Friday, November 30, 2018

They Call The Wind Mariah

You know how I come here and rant and rave?  You know how I go off on tangents?  I know my readers, all three of you, are saying, what?   Gladys goes off on tangents?  NEVER!  I know I rant and ramble.  According to my precious Aunt, I have always rambled.  Evidently, I used to sit and talk for hours and she would nod and smile and have no clue as to the nature of my oration.  Oh, who am I kidding?  People still smile and nod and have no clue as to the nature of my diatribe.  And, there I go again, digressing.

I am curious, where did politeness and common courtesy go?  Is it hiding under the bed?  Perhaps, it’s on the top shelf of the coat closet which no longer holds formal coats and jackets but instead is stuffed fuller than Fibber McGee’s closet with junk.  The one which when opened expels everything from hockey sticks to hobnails.  (Quick rush to Google and look-up Fibber McGee and hobnails, I’ll wait).  It is all but extinct, common courtesy that is.  Every once in a great while, a stranger will hold a door or greet you on the street, but it is a rarity. 

When the wind blows in my little neck of the woods, it wails.  It whistles and winds through the trees leaves scattering and swirling.  The dust puffs and paints the pavement with a coating of ever moving impressionistic paintings.  Harv Presnell, sings about it moving the stars around.  It was on one of those days that I was reminded of the loss of decorum and niceties.

Kahuna and I have been talking about buying a couch.  Not just a couch but a sectional.  Not just a sectional but it has to be very specific dimensions, fabric, and construction.  You see our last couches were purchased the year we were first a couple.  We bought two matching sofa’s that we made sure were long enough to nap on and when the back pillows were removed two people could sleep side by side.  We had the made specifically.  I mean you never know when a nap could overtake you.  As the boy scouts say, be prepared.   Alas, those couches are no longer ours having gone to a younger couple who can now have years of side by side naps.   We decided on a sectional so that we can seat enough people without needing a bunch of other furniture.  Honestly, if it were up to Kahuna, a bean bag chair and an orange crate would be fine.  Thank goodness it’s not up to him.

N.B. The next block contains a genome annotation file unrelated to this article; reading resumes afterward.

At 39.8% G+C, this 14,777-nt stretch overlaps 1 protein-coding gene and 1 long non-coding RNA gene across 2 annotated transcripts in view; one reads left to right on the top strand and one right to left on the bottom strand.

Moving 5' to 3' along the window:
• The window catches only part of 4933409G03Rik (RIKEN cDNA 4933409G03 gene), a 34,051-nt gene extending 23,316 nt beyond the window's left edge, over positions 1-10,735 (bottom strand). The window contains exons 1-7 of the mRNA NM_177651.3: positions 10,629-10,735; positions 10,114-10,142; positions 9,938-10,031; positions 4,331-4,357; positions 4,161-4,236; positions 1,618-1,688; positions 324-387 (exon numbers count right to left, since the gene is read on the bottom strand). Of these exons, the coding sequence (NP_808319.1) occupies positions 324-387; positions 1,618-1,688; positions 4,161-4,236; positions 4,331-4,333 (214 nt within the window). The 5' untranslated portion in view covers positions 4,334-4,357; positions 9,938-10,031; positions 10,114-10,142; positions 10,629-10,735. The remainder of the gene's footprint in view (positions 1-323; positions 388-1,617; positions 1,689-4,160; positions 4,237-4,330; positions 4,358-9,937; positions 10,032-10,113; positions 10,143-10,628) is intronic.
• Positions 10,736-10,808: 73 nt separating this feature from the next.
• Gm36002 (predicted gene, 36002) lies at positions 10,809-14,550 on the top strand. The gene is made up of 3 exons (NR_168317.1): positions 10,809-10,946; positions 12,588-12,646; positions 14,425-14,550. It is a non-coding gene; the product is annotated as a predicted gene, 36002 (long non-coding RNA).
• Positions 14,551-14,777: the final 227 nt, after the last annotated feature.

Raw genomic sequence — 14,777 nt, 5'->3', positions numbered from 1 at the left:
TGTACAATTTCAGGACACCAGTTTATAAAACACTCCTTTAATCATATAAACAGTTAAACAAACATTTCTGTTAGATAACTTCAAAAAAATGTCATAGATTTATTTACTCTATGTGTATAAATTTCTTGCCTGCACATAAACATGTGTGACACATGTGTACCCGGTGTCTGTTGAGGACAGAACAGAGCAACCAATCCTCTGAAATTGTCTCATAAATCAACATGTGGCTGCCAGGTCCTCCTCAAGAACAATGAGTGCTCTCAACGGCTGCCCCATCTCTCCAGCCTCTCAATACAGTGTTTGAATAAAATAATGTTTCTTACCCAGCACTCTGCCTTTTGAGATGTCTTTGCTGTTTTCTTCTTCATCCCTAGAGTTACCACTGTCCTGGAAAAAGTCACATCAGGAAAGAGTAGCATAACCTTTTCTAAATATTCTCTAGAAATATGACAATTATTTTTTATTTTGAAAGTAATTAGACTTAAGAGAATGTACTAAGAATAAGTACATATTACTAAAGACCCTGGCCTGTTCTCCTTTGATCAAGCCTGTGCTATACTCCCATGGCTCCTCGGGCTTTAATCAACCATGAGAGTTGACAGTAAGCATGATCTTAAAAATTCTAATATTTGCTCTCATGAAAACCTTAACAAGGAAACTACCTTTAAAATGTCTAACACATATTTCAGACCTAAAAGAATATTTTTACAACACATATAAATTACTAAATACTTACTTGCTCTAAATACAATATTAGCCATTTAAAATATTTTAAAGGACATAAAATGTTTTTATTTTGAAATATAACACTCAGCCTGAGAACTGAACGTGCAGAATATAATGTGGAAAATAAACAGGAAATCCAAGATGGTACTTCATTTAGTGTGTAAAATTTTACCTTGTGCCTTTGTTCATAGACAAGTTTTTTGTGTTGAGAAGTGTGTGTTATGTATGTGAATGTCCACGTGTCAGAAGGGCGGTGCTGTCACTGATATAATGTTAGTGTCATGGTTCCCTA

Again, I digress.
We don’t have a lot of furniture stores in Itty Bitty City, heck, we don’t have a lot of stores of any kind.   I have been shopping for couches on-line.  The problem with shopping for couches online is you can’t sit on them.  I guess you could sit on your laptop, but, I’m afraid that would not be a good judge of it being a nap-able sofa.  There is nothing worse than a sofa that is not nap-able.  It has lumps or dips or isn’t wide enough or soft enough.  I decided to bite the bullet and stop by our local furniture store, Ye Old Furniture Shop.